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I've seen the Talking Sorting Hat set:

Back of box

How are the sounds for this hat produced? Could it be used to produce other sounds?

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    Before I saw that this was about bricks I thought "What a dumb question, obviously through magic!" :-)) And in a way, it is ... Apr 4 at 15:39

1 Answer 1

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This set includes a single novel element, 102723c01 Sound Brick 4 x 4 with Random Talking Sorting Hat Sounds, that does all of the hard work:

Element render

That element is integrated into the hat so that Technic elements are able to activate it by pressing its button:

Instruction page 102

This is then connected to the top of the hat to activate the sound brick along with motion of the mouth and eyebrows:

Instruction page 142

The element can be disassembled by removing two screws:

Element internals and back cover

This makes it simple enough to replace the 3 LR44 batteries. We can also remove the PCB:

PCB top

This shows the speaker attached to the PCB along with a button, a single capacitor, and an unmarked 8-pin DIP. There is nothing on the back of the PCB:

PCB bottom

Following the tracks on the PCB, the circuit seems to be as follows:

Circuit diagram

(The indentation on the DIP marks pin 1. The switch connects to one of pins 1-4 via a track underneath the DIP which is not fully visible, so pin 3 is a guess. Pins 1,2,3,4,5 and 7 are connected to pads on the PCB surface)

The inscription "OTP" on the PCB suggests a One-Time Programabble chip, and the contact pads on the PCB are most probably used to program the chip with the sounds during manufacture. The DIP pin-out and OTP characteristic suggests a Waytronic OTP voice chip, or one electrically compatible with it.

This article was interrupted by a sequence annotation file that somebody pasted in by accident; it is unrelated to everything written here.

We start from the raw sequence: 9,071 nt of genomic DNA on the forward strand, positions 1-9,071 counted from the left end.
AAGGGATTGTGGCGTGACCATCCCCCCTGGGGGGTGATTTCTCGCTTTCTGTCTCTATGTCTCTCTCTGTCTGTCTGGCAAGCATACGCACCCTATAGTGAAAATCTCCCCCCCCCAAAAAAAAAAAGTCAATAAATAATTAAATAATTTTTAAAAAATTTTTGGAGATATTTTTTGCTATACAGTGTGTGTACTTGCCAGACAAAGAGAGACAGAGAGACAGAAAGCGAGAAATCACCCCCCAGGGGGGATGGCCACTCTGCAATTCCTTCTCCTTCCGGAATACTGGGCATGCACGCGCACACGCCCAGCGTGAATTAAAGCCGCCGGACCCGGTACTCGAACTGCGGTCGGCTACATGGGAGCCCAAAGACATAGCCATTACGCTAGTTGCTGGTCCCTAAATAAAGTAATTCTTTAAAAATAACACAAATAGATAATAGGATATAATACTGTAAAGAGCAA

There doesn't appear to be an easy way to repurpose this part to produce any sound other than the 31 pre-programmed phrases.

It should be possible to desolder the DIP and solder a new one then program fresh sounds, but there is no (known) way of ordering a hobbyist-sized amount of compatible sound chips.

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    The fact that there's "OTP" written on the PCB suggest a One-Time Programmable sound chip (which should tell you that new sounds cannot be added). In a DIP-8 package, with pins 1-4 on contact pads (for programming) and pins 5-8 having GND/VCC and audio output, a possible candidate would be the waytronic series (waytronic.ca/otp-voice-chip). It might be possible to de-solder and solder a new one, then program fresh sounds. Apr 4 at 1:26
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    Interesting how there's a (c) 2022 on there! Does this imply that the sound bricks were already produced back then, and that the set has been in development since at least that year?
    – Tuzi
    Apr 4 at 12:37
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    More likely that's just when the PCB was designed, having no bearing on production schedules. With a circuit this simple, there was probably very little in the way of iteration on the design. However, product development and the go-to-market process can be pretty slow.
    – JakeRobb
    Apr 4 at 18:50
  • @JakeRobb under two years from PCB design to go-to-market would often be considered blindingly fast.
    – Cylindric
    Apr 5 at 10:17
  • Yep. And yet, seems feasible in this case.
    – JakeRobb
    Apr 6 at 14:11

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